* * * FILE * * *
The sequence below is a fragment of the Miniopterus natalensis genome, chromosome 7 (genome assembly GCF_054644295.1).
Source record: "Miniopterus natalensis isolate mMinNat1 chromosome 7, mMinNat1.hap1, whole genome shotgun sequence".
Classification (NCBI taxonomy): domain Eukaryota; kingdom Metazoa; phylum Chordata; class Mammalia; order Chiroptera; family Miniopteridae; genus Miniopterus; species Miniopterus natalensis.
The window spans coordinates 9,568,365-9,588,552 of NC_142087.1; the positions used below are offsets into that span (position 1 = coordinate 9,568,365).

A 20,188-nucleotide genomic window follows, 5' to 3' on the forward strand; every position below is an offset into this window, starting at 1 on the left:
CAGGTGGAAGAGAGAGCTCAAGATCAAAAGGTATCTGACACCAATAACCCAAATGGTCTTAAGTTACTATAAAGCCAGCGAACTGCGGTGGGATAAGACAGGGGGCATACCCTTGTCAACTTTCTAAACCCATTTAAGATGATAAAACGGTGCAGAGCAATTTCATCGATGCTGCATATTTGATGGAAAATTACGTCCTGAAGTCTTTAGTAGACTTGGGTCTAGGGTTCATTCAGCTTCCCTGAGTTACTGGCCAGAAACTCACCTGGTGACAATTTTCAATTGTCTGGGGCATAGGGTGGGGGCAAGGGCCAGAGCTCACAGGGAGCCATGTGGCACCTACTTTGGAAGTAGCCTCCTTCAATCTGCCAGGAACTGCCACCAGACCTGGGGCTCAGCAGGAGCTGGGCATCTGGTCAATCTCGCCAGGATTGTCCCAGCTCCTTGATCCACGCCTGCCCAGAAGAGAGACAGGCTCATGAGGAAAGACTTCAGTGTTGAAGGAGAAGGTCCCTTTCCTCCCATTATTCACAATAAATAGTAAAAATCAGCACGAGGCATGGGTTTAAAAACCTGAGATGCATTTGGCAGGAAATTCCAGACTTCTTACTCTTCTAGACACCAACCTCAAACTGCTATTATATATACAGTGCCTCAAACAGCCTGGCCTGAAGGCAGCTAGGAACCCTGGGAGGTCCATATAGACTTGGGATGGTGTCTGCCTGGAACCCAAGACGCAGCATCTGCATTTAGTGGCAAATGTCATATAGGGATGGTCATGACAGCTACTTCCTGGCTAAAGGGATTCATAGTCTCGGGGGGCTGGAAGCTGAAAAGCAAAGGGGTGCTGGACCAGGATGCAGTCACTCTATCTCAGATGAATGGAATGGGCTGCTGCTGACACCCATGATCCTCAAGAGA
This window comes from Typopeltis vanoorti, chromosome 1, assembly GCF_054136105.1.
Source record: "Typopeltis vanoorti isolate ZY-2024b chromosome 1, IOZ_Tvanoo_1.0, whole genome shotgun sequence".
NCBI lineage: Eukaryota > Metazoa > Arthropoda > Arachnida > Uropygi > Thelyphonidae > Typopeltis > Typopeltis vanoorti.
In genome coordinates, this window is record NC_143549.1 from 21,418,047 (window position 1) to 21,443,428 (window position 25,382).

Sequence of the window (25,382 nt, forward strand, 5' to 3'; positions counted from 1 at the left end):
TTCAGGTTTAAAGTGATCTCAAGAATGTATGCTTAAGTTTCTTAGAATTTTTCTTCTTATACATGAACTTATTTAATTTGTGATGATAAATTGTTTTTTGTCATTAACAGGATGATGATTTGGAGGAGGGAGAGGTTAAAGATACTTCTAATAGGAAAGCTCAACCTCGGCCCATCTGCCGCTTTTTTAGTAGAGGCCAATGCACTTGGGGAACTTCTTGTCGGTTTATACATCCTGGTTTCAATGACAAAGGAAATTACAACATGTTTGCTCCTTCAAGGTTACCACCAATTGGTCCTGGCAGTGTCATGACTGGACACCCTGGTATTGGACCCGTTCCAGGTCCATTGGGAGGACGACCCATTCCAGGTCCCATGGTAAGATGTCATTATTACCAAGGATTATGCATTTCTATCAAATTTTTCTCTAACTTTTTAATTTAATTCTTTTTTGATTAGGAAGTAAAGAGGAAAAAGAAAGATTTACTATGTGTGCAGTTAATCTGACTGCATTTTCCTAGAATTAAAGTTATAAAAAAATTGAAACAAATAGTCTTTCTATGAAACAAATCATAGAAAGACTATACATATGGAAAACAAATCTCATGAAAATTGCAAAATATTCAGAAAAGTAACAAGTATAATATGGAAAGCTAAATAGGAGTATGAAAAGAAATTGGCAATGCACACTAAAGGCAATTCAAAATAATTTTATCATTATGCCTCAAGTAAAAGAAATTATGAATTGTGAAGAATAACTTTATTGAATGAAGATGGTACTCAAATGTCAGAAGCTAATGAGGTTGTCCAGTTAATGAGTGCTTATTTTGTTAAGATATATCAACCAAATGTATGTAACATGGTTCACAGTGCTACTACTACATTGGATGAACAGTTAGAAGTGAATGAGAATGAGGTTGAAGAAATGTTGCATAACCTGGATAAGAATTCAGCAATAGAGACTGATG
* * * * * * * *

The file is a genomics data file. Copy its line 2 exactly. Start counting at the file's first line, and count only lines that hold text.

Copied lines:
Source record: "Miniopterus natalensis isolate mMinNat1 chromosome 7, mMinNat1.hap1, whole genome shotgun sequence".